When one looks at the list of artists in the following years, it is striking that there were very strong ups and downs. Local ephemeral artists such as the hobby painter, Karl Maeder alternated with internationally renowned artists such as Alexander Calder, Willi Baumeister and Wols. Were you aware of it at the time, or did they all have the same status for you?

RS
They all had the special status of being good artists. I never thought much of the so-called specialized gallery. To show art of just one sort is not my cup of tea at all. That’s just like when you like eating something very much, and eat it all the time, then it loses its taste for you. That is, I took on various artists, and also various directions because I am that way. That corresponded to my nature.

CDF
You had an appetite for home-grown carrots and exotic fruits to an equal extent?

RS
That’s it precisely.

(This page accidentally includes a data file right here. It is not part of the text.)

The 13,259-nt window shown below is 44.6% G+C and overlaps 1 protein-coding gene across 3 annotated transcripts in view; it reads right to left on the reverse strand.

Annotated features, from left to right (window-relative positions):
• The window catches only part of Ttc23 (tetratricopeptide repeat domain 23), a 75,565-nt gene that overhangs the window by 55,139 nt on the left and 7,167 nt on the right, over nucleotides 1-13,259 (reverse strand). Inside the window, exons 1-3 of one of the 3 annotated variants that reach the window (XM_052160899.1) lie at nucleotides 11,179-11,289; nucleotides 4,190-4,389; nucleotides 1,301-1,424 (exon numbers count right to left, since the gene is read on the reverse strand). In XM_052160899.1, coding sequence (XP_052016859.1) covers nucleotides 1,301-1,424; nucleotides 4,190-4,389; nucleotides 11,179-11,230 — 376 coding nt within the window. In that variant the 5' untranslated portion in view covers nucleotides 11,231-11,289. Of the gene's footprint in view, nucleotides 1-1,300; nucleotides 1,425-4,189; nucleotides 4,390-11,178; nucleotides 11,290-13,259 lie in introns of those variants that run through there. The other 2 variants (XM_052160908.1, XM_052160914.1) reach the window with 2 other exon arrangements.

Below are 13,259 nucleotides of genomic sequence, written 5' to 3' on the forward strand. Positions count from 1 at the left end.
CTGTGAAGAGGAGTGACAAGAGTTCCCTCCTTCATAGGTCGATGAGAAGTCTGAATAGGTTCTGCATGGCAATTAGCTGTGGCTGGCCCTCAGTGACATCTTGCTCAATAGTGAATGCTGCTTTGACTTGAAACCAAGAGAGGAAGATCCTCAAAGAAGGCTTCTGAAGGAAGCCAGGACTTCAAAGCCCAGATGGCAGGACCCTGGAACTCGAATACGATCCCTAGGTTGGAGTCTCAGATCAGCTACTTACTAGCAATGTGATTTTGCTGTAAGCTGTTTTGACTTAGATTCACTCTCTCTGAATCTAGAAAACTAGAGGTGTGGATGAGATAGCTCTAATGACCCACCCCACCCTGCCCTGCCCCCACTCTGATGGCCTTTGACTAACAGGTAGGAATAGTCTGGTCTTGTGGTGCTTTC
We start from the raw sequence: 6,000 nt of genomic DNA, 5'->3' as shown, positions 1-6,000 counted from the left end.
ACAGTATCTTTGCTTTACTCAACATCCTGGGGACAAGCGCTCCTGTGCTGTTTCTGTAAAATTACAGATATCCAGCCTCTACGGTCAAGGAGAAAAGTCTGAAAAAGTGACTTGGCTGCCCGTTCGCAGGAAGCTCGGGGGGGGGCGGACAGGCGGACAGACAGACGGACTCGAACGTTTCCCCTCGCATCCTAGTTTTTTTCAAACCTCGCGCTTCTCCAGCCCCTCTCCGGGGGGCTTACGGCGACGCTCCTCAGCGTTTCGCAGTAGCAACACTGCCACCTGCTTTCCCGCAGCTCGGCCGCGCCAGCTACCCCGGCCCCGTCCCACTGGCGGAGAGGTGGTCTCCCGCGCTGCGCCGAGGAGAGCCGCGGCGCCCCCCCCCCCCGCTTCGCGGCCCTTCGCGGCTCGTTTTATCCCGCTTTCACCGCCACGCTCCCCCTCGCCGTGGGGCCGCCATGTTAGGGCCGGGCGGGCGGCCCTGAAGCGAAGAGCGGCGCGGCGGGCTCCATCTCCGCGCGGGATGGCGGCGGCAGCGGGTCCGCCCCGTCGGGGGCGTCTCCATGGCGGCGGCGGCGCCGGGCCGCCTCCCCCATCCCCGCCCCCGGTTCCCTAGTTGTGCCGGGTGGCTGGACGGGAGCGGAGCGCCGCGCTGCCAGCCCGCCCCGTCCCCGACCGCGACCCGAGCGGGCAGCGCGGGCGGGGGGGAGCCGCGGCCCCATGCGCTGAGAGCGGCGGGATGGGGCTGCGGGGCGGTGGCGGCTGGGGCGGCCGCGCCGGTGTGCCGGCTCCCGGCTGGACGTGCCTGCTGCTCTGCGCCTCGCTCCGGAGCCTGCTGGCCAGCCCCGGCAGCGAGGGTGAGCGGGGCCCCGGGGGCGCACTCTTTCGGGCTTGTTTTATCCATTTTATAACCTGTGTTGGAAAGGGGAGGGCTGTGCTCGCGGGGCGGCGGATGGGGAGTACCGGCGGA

Courtesy Contemporary Fine Arts, Berlin

CDF
Your happiness in one room in Maison de France did not last long. You said the French… I ask myself whether it was the commandant of the city or the top military officer or the top cultural officer.

RS
That was all the same at that time.

CDF
He threw you out. How did you then get on? You told me, at first you found a single wall in the so-called Quartier Bohème, where Rudolf van der Laack was still a bartender before he had a similar position with Anja Bremer. The Quartier Bohème was situated on today’s Adenauer Square where a well-known Berlin Playboy had one of his establishments. In April 1953 you had your first exhibition there. Can you say something about this period and the Quartier Bohème?

RS
The Quartier Bohème was the first pub in all of Berlin where you could order a quarter liter of red wine in a small carafe along with French fries. And it was also very well patronized. The first exhibition in 1953 was with Karl Heinz Kliemann, and after that I showed Guido Jendritzko. Jendritzko was also at the art school; he was a student of Hartung’s. Hartung once said to me that I should not let him in at all because what he saw in my exhibitions I would see in the same form three days later in his work.

CDF
At that time when you had the wall in Quartier Bohème, you also presented a young ‘wild’ artist before this label had been invented. I am referring to the multi-talented artist, Klaus Kinski.

RS
That’s right.

CDF